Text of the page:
Maelgwn Gwynedd, king of Gwynedd (d.547 AD), got himself into a bit of a pickle on one occasion, by tussling with a saint - which really isn't recommended. He had entrusted his favourite white horses to St. Tydecho (King Arthur's nephew?) who was living in retirement at the northern end of the Dyfi valley at Llanymawddwy. (There's still a rock shelf named Gwely Tydecho - Tydecho's Bed - and a spring called Ffynnon Dydecho, nearby.) St. Tydecho let the horses out onto the hills, where they ate the heather and turned yellow. Be warned: never eat the jaundice-inducing heather of Mawddwy. Was Maelgwn mad! He took possession of St. Tydecho's oxen in return (but the saint wove his magic over some local stags so that they could pull his plough instead, so that was OK). And that wasn't the end of their association because, on a later occasion, Maelgwn was out hunting when he stopped to rest by a large rock, became stuck to it, and had the ignominy of having St. Tydecho setting him free.
http://www.britannia.com/bios/ebk/maelgggd.html tells these and other stories in delicious detail.Here there be Giants
I don't know if it's anything to do with the water hereabouts, but Llanymawddwy has a tradition of producing giants. One such, Llywelyn Fawr o Fawddwy, is buried in the churchyard. A local information board reports that bones twice the size of normal human remains have been unearthed, said to be of the Giant of Mawddwy (Cawr Mawddwy), who once threw a rock from the top of Aran Fawddwy, leaving the imprints of his fingers on it. This rock - Maen y Cawr - can apparently still be seen at Ffridd Wenallt, just up the valley.And Romans?
There's a report by historian Lewis Morris dated 1746 of a stone with a Roman inscription being found in a stone wall near the churchyard in Llanymawddwy which translates as "(The stone) of the daughter of Salvianus. Here (she) lies, Ve[--]maie, wife of Tigernicus. And of his daughter Rigohene. She lies (here), wife of Oneratus". Unforunately, the stone was reported lost that very same year, and has never been seen since.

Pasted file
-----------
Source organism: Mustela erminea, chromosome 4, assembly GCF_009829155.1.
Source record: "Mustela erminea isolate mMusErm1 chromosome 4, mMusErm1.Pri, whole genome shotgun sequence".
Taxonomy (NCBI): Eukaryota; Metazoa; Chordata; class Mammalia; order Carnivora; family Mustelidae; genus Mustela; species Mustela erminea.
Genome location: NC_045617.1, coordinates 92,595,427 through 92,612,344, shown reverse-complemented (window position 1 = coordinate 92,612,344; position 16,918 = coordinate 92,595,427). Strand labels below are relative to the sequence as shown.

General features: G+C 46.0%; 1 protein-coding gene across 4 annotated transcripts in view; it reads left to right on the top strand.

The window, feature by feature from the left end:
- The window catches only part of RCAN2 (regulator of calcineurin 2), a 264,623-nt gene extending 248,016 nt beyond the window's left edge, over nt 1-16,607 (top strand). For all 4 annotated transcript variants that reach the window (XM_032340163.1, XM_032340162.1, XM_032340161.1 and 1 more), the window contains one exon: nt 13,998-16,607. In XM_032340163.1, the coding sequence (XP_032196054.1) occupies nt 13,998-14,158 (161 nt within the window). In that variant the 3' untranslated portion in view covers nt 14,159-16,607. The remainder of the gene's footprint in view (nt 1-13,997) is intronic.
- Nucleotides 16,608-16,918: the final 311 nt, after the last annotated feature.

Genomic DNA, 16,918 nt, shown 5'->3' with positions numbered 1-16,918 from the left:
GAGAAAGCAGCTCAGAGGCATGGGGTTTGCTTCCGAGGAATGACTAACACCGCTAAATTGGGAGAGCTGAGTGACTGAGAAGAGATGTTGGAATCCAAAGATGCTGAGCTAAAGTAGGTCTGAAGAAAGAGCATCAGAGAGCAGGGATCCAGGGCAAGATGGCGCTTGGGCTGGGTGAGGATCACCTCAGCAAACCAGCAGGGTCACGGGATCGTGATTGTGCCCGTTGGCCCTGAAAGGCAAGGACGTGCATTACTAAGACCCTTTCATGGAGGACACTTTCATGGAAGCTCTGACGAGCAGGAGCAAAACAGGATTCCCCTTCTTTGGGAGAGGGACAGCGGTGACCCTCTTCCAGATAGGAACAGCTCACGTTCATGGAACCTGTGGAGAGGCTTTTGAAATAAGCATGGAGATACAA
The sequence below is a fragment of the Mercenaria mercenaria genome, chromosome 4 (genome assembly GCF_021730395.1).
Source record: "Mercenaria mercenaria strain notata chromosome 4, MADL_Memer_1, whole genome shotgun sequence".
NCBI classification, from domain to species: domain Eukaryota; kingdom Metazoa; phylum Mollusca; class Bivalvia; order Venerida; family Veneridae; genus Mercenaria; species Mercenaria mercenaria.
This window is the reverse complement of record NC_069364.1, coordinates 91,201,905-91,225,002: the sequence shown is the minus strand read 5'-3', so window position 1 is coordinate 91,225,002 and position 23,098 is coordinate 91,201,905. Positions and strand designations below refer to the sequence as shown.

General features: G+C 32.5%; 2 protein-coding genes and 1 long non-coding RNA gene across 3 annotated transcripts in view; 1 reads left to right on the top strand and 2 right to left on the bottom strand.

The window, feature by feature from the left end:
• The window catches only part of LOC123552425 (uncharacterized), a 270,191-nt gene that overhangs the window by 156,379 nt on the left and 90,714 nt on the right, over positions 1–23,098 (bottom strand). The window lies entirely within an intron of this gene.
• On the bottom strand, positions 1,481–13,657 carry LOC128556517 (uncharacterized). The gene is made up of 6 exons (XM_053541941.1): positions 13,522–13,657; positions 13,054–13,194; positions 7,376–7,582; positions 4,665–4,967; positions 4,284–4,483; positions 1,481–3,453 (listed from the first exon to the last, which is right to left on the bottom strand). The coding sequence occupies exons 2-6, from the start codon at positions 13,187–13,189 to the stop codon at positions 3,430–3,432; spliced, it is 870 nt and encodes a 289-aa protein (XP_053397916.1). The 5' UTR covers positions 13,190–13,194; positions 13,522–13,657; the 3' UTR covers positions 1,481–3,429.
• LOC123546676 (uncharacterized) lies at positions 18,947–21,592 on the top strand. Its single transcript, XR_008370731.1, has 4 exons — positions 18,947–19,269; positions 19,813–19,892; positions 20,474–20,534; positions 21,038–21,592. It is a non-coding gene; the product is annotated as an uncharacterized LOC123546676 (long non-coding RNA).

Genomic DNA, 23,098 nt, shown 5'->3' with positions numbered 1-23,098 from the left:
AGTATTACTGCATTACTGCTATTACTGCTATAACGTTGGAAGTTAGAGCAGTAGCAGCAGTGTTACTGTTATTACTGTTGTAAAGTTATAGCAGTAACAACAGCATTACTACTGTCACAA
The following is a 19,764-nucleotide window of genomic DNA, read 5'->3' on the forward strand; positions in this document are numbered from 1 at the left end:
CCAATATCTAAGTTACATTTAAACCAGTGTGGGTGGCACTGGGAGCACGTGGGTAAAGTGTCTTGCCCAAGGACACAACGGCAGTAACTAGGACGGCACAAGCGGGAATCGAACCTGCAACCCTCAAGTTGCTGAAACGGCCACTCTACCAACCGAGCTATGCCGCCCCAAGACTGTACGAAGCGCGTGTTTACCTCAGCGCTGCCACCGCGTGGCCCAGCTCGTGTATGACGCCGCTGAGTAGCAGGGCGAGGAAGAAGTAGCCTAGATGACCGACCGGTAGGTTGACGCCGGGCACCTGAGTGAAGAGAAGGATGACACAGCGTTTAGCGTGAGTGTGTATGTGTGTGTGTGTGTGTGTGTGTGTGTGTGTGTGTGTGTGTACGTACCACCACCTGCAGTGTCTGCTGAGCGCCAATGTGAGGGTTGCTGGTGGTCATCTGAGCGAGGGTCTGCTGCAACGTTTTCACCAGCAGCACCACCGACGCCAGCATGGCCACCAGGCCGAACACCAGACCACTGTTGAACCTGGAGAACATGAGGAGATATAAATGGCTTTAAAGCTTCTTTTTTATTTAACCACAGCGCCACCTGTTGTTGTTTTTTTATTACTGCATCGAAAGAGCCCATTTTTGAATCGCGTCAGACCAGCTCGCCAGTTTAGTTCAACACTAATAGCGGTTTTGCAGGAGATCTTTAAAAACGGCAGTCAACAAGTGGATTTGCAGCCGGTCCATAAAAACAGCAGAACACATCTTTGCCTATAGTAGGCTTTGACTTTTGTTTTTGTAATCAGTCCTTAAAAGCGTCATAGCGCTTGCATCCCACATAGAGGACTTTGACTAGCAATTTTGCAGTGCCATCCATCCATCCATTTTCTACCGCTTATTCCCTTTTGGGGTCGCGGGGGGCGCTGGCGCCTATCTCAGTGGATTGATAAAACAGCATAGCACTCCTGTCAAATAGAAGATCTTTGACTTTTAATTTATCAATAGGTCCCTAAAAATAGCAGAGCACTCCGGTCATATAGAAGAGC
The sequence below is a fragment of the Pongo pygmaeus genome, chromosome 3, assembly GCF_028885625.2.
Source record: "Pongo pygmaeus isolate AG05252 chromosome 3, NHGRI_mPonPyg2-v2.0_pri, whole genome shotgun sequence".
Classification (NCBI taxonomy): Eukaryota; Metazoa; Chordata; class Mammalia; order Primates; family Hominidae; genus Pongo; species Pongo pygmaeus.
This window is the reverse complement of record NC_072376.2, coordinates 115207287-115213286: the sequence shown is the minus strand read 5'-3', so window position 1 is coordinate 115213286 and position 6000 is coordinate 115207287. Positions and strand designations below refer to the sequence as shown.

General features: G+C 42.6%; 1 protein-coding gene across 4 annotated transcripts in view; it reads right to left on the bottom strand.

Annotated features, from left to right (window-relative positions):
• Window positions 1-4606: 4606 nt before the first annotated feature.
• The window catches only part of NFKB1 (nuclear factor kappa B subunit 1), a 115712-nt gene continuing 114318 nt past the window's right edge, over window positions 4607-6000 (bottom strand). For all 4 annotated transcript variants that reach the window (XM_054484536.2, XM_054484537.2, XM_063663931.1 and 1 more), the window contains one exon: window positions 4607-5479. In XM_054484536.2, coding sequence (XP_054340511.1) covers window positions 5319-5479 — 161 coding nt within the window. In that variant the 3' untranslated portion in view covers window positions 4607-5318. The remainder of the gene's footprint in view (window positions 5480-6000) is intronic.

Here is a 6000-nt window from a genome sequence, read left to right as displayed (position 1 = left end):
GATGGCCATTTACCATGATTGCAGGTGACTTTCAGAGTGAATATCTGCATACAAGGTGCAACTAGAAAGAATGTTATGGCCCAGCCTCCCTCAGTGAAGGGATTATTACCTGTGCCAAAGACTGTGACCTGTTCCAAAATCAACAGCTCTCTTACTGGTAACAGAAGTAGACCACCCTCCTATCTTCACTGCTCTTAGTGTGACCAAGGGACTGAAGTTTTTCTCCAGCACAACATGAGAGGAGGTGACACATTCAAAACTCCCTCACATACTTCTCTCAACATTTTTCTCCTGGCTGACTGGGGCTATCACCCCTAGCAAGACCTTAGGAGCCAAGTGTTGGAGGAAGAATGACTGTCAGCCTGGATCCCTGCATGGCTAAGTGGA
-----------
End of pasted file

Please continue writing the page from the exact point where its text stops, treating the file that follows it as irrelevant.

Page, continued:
A tradition which was prevalent in the area until about 1830 was called The Shot, or a financial contribution towards drinks in the local pub following a death of a villager. It was considered bad form not to take part in this, and men typically contributed a shilling and women sixpence. They were not expected to drink their money's worth, but simply to take a drink to pay their respects, and then go on their way. When the kitty ran out, the process was repeated with those who remained. The twist to this was that the names and addresses of those who contributed were recorded and the list handed over to the nearest relative of the deceased who, at the next opportunity (i.e., when one of those present, or one of their relatives, died), would return the compliment. This tradition of recording the names of benefactors brings to mind the way that, even in the 1960s, contributions to the Missionary Fund in one of Machynlleth's places of worship were published against the donors' names, in the form of a league table. Inevitably, the local Lord of the Manor and gentleman farmers were at the top, and the pensioner from the poorer part of town was at the bottom. Horrendous.
There's a tradition that Bryn Hall was haunted by a ghostly headless horseman, but the haunting ceased once the horseman was able to pass on to one of the servants the location of the buried body of an illegitimate child of the local lord.